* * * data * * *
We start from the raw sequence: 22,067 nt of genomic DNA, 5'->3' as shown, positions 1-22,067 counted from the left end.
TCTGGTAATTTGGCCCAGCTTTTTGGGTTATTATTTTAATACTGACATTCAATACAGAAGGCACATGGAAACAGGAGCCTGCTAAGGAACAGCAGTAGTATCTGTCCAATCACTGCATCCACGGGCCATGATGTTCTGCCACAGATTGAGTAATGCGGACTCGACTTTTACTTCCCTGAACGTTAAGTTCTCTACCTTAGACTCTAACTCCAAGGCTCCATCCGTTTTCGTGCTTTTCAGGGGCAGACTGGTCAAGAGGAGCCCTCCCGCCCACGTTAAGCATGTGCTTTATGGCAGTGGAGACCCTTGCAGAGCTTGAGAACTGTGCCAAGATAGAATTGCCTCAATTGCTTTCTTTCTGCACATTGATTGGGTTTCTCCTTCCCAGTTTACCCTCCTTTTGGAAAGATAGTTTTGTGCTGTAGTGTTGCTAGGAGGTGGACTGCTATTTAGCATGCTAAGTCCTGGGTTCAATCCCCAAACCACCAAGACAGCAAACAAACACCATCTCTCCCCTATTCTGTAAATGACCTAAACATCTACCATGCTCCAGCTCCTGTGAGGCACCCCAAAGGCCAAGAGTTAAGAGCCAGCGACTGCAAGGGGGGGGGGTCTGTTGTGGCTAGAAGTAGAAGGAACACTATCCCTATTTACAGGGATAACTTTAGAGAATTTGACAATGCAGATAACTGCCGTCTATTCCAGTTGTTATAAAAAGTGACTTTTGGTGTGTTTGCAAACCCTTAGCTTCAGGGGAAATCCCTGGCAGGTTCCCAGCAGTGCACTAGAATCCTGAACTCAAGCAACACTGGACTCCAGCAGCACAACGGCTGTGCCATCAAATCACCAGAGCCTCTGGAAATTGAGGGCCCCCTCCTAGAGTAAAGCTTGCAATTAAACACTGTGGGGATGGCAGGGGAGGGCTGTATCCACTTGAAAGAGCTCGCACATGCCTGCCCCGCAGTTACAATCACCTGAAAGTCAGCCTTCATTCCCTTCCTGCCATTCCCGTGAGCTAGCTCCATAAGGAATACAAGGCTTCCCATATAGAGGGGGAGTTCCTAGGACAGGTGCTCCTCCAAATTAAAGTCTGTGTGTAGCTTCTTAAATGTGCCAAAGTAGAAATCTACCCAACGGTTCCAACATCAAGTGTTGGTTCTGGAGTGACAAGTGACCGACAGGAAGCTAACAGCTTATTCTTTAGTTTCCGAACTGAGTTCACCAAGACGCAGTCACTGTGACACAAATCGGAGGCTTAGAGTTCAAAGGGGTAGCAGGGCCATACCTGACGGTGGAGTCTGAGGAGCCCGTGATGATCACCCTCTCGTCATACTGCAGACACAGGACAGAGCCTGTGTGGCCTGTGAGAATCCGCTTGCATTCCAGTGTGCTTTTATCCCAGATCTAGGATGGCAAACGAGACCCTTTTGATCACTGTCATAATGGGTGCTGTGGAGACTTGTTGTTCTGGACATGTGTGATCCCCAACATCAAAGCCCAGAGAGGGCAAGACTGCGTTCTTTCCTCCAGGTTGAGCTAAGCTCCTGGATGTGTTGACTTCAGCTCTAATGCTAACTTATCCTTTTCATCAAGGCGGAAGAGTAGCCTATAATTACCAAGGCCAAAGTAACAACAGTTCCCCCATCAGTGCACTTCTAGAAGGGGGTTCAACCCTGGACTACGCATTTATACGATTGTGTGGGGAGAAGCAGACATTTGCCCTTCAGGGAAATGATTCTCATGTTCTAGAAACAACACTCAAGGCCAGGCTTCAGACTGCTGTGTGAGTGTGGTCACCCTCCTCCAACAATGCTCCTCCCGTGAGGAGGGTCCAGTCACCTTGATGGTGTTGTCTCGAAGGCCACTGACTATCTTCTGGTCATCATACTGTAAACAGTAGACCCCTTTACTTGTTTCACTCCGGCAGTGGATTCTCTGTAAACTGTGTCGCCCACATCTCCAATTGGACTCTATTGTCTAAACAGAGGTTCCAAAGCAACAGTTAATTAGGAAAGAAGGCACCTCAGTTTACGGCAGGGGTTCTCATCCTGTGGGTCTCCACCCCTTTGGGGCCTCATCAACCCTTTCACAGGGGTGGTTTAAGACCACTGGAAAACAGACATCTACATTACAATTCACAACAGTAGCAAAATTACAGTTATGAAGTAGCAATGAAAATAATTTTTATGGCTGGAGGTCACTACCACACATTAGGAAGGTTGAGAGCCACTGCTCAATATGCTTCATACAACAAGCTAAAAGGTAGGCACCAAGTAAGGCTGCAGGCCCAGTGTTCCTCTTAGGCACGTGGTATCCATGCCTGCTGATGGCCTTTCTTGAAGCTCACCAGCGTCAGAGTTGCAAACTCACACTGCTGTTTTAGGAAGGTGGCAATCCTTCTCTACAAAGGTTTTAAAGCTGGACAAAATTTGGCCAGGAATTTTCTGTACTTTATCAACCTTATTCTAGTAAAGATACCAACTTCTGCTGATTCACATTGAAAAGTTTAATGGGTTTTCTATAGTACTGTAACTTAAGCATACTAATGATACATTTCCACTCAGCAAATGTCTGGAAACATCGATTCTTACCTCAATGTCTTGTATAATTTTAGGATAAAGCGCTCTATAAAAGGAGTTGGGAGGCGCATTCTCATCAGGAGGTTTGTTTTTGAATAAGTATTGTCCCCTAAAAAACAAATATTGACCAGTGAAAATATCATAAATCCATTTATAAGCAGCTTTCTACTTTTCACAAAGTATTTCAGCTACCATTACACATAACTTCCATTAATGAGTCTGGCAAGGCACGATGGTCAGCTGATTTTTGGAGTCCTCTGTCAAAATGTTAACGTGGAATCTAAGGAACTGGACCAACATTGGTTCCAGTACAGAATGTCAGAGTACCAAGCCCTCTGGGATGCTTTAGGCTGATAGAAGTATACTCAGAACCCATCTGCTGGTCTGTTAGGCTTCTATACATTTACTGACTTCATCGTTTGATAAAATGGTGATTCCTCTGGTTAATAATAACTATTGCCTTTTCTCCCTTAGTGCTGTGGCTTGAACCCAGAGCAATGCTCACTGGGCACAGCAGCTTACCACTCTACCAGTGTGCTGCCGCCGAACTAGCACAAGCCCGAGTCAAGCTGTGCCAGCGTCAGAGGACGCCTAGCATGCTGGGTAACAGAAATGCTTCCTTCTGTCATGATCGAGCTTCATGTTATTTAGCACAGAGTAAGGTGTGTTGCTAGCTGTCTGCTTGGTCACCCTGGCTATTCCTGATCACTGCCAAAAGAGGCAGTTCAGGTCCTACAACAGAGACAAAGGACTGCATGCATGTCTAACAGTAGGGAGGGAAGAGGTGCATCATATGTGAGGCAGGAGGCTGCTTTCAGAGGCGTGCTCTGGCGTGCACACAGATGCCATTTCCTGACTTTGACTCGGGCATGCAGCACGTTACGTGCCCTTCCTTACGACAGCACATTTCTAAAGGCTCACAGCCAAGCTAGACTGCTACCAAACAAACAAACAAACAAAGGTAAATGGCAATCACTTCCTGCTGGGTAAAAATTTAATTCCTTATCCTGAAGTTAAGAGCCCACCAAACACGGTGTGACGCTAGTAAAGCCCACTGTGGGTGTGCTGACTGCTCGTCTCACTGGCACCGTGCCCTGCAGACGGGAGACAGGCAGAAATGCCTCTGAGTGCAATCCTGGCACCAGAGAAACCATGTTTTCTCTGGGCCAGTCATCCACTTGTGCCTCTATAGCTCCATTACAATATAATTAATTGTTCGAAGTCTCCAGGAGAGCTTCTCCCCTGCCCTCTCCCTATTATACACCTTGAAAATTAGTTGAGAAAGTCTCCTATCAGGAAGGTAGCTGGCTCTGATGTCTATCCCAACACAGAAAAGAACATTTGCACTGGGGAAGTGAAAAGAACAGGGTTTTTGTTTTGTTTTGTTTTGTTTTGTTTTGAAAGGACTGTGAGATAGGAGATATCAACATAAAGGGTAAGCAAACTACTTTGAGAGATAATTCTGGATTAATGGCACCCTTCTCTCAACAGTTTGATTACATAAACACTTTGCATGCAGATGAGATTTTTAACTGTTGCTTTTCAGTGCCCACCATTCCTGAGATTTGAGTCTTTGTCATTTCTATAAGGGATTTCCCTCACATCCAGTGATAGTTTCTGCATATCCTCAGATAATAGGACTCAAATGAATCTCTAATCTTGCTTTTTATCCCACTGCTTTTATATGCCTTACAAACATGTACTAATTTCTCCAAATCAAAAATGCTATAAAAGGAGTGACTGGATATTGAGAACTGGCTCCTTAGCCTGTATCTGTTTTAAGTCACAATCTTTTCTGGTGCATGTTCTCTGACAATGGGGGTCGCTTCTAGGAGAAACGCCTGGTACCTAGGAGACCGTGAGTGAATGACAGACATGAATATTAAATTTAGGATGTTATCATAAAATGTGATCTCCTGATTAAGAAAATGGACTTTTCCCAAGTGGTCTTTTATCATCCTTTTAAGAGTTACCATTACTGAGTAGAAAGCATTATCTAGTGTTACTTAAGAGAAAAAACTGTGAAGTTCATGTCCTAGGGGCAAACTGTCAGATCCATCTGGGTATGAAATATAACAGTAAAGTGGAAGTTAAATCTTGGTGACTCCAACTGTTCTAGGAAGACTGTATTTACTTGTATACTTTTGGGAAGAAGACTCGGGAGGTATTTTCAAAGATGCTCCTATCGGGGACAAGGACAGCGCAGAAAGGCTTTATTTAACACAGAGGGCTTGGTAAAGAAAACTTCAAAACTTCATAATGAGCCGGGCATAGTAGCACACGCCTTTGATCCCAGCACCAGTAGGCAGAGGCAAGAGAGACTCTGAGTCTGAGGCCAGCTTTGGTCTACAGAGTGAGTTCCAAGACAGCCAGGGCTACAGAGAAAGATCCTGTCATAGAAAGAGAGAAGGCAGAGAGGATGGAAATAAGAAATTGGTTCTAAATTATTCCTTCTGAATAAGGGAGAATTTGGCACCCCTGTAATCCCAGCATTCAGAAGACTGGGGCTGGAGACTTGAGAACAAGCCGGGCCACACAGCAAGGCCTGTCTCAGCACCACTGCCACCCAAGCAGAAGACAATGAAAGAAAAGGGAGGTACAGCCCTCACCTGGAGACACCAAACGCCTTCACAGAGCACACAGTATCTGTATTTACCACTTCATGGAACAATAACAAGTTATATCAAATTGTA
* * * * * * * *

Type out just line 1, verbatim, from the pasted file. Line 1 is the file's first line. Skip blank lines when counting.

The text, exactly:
We start from the raw sequence: 22,067 nt of genomic DNA, 5'->3' as shown, positions 1-22,067 counted from the left end.